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It’s a shame, really, that much of what is offered here – at no charge – is not taught in the public schools. Why is it that you can graduate in the top of your high school class and know next to nothing about credit card debt, adjustable-rate mortgages, or 401(k)s? Founded in 1999, the goal of... More
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  • Long-Term Treasury Bonds: Consider Yourself Warned... 0 comments
    Jul 26, 2010 2:04 PM
    Source Long-Term Treasury Bonds: Consider Yourself Warned...

    by Alexander Green, Investment U's Chief Investment Strategist
    Issue #1309

    The brickbats are starting to pour in.

    For months, I've warned readers about the bubble developing in long-term Treasury bonds.

    Yet what was the top-performing asset class in the first half of 2010?

    You guessed it: Long-term Treasury bonds, with a total return - price gains plus interest - of 13.2%.

    Why is this happening? Two reasons...
    • U.S. stocks performed poorly over the first six months of 2010 - down 5.6%. That's driving many to the perceived safety of Treasuries.
    • The anemic euro is making U.S.-dollar-denominated securities attractive to international investors. And Treasuries are the traditional choice for those fearful of equities.
    So does this mean there isn't a bubble after all? Hardly. In fact, the risk now is greater than ever...

    1999: An Internet Odyssey

    In the fall of 1999, I belonged to a ritzy tennis club - a time when Internet and technology stocks were all the rage.

    My playing partners knew I was in the money management business, so there was plenty of chatter among them about "the New Era" and how "the Internet changes everything."

    Occasionally, one of my buddies would ask which Internet stocks I was buying.

    "None," I said. (I was early to get into the sector and early to get out.) The valuations were outrageous and I didn't think it would end well.

    They were surprised by this view, but kept enthusiastically buying and trading Internet stocks like almost everyone else. And, indeed, those stocks kept right on going up.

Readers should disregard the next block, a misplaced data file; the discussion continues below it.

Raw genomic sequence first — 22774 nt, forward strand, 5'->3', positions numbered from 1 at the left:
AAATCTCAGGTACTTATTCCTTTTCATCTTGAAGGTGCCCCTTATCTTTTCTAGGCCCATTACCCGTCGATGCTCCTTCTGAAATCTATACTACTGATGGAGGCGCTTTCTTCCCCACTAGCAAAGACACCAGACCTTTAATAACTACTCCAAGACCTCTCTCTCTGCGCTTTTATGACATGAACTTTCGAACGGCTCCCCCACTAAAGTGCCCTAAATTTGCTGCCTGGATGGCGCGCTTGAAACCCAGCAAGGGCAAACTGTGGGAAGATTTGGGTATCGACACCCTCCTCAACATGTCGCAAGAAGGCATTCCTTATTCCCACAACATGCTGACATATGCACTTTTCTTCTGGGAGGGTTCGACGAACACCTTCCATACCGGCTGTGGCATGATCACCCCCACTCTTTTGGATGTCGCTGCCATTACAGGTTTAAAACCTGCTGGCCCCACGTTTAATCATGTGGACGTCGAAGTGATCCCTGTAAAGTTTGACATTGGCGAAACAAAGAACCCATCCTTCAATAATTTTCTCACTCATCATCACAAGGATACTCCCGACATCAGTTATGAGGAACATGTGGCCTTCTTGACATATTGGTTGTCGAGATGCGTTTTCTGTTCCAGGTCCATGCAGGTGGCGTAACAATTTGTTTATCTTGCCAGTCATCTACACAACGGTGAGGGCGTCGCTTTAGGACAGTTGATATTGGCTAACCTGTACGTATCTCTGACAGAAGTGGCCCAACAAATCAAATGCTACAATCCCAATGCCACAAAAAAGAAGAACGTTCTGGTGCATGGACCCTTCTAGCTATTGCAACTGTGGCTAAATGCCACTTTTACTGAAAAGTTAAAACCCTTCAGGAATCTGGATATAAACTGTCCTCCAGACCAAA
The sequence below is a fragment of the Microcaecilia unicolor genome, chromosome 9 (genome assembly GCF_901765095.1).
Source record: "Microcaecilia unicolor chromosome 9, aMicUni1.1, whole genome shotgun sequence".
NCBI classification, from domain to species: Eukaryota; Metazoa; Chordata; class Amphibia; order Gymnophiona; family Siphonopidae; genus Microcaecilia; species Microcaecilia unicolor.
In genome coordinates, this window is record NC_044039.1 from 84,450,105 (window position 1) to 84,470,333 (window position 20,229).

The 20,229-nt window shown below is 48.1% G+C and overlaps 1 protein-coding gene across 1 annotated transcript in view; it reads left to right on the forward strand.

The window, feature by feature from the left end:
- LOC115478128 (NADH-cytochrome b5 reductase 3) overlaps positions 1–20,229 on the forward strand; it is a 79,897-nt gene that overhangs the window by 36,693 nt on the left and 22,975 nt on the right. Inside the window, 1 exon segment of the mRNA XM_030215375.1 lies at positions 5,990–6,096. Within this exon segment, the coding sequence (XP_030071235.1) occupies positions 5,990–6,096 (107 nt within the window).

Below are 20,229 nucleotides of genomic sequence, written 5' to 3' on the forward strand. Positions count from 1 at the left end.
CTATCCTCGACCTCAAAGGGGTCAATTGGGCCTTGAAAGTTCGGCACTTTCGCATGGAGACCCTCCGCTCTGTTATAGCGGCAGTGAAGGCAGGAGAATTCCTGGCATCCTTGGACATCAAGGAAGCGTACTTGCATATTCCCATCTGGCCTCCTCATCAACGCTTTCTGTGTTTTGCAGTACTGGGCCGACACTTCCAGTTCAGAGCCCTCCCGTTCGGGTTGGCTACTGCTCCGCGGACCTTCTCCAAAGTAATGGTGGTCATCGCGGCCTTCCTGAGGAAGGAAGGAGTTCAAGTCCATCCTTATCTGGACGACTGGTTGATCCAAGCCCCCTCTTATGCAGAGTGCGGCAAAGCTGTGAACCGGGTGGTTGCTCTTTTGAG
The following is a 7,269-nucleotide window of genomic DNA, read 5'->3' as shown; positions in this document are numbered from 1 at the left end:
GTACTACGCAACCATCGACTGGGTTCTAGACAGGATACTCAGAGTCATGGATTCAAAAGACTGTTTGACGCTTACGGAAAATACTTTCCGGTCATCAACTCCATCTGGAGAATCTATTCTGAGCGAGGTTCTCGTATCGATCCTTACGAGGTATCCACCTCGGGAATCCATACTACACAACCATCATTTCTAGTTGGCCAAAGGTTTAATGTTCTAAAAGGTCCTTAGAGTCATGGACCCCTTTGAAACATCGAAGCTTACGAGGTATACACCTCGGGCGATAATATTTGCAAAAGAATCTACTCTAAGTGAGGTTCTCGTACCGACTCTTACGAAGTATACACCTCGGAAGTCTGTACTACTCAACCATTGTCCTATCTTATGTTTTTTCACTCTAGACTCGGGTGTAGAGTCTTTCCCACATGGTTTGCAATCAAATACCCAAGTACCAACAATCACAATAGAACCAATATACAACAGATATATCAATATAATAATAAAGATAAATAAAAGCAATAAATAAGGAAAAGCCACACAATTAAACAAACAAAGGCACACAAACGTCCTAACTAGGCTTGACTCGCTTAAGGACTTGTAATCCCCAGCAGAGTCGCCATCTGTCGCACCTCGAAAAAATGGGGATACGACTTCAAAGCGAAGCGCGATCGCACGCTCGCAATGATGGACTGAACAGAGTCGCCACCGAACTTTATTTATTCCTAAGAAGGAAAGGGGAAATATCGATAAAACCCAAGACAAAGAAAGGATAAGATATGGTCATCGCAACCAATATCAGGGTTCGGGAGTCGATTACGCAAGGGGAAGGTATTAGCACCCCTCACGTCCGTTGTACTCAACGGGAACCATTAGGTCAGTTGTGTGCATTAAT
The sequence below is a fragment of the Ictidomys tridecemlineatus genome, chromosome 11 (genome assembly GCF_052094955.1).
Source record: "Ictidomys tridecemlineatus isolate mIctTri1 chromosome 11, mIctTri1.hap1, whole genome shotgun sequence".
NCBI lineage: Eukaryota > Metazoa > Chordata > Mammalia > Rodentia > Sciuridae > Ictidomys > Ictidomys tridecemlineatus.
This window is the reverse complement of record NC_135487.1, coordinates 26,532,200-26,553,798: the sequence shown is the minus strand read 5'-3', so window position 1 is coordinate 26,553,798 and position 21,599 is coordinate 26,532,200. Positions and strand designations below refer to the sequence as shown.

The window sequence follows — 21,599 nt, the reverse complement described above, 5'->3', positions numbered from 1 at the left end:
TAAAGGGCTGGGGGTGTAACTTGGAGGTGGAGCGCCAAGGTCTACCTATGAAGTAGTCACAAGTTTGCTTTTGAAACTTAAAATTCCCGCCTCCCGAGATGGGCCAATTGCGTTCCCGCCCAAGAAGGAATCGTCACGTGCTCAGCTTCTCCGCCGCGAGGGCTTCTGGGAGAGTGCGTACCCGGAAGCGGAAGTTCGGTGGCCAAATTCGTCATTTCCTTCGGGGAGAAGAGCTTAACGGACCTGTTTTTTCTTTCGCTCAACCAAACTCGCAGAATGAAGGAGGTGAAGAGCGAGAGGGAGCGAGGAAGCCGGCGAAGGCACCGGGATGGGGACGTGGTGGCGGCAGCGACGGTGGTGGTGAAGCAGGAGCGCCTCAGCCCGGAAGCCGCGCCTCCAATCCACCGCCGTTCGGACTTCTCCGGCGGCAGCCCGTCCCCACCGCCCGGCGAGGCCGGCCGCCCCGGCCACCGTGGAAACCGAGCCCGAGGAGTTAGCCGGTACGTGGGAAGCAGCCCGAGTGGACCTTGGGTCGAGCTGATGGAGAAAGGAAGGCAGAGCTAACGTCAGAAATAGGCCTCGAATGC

As the weeks went by, a familiar ritual developed. I'd walk up to the group and - knowing I didn't own any - they'd ask how my Internet stocks were doing.

    Laughs all around.

    This went on week after week, month after month. And judging by the guffaws, the question was funnier each week than the week before.

    Until one day it wasn't funny at all.

    2000: Nightmare on Wall Street

    In March of 2000, the Nasdaq started coming apart and Internet stocks nosedived. As I approached their courtside table one morning, they abruptly stop talking.

    "Morning, guys," I said. "How are your Internet stocks doing?"

    Funny... that line was hilarious before. Now it generated obscene gestures, as well as various suggestions for me and "the horse you rode in on." Hmm.

    What is the lesson here (other than that we shouldn't laugh at the misfortunes of others)?

    It's that you cannot make a rational judgment about when irrational behavior will end.

    The "Twin Demons in the Distance" For Treasury Bonds

    Internet stocks went up longer than any logical analysis would predict. So did home prices a few years ago.

    And the situation with long Treasury bonds right now also defies analysis. Unless, of course, we're headed into a massive, deflationary period. But if that's the case, why are gold and inflation-adjusted Treasuries (OTC:TIPS) moving up, too?

    Either buyers of gold and TIPS are wrong - or buyers of long-term Treasuries are wrong. I think you know where I stand.

    As The Wall Street Journal reported on July 6: "The huge stimulus the Federal Reserve and U.S. government have provided to the economy over the past few years will inevitably push up both interest rates and consumer prices. While the threat isn't imminent, it's not too early to take steps to protect the bond part of your portfolio from those twin demons in the distance."

    Consider yourself warned.

    Good investing,

    Alexander Green

    Disclosure: No Position
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